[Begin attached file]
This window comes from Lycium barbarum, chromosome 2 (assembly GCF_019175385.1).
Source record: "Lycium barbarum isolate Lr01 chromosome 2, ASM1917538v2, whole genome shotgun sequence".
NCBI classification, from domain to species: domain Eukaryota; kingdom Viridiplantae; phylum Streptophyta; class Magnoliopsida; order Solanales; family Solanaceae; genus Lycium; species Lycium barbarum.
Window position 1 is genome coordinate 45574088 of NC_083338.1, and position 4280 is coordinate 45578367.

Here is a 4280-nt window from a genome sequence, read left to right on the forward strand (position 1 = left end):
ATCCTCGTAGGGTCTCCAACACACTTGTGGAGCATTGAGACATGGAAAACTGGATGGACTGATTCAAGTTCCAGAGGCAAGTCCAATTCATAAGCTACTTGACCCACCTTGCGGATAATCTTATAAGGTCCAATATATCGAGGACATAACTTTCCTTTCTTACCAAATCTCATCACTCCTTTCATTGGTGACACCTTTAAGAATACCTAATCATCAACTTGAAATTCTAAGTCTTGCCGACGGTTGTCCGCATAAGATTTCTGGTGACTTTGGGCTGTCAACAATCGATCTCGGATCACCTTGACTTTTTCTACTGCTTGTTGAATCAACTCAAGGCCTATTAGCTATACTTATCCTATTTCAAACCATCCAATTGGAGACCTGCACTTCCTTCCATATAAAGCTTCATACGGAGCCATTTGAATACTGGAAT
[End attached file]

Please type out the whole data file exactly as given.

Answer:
This window comes from Lycium barbarum, chromosome 2 (assembly GCF_019175385.1).
Source record: "Lycium barbarum isolate Lr01 chromosome 2, ASM1917538v2, whole genome shotgun sequence".
NCBI classification, from domain to species: domain Eukaryota; kingdom Viridiplantae; phylum Streptophyta; class Magnoliopsida; order Solanales; family Solanaceae; genus Lycium; species Lycium barbarum.
Window position 1 is genome coordinate 45574088 of NC_083338.1, and position 4280 is coordinate 45578367.

Here is a 4280-nt window from a genome sequence, read left to right on the forward strand (position 1 = left end):
ATCCTCGTAGGGTCTCCAACACACTTGTGGAGCATTGAGACATGGAAAACTGGATGGACTGATTCAAGTTCCAGAGGCAAGTCCAATTCATAAGCTACTTGACCCACCTTGCGGATAATCTTATAAGGTCCAATATATCGAGGACATAACTTTCCTTTCTTACCAAATCTCATCACTCCTTTCATTGGTGACACCTTTAAGAATACCTAATCATCAACTTGAAATTCTAAGTCTTGCCGACGGTTGTCCGCATAAGATTTCTGGTGACTTTGGGCTGTCAACAATCGATCTCGGATCACCTTGACTTTTTCTACTGCTTGTTGAATCAACTCAAGGCCTATTAGCTATACTTATCCTATTTCAAACCATCCAATTGGAGACCTGCACTTCCTTCCATATAAAGCTTCATACGGAGCCATTTGAATACTGGAAT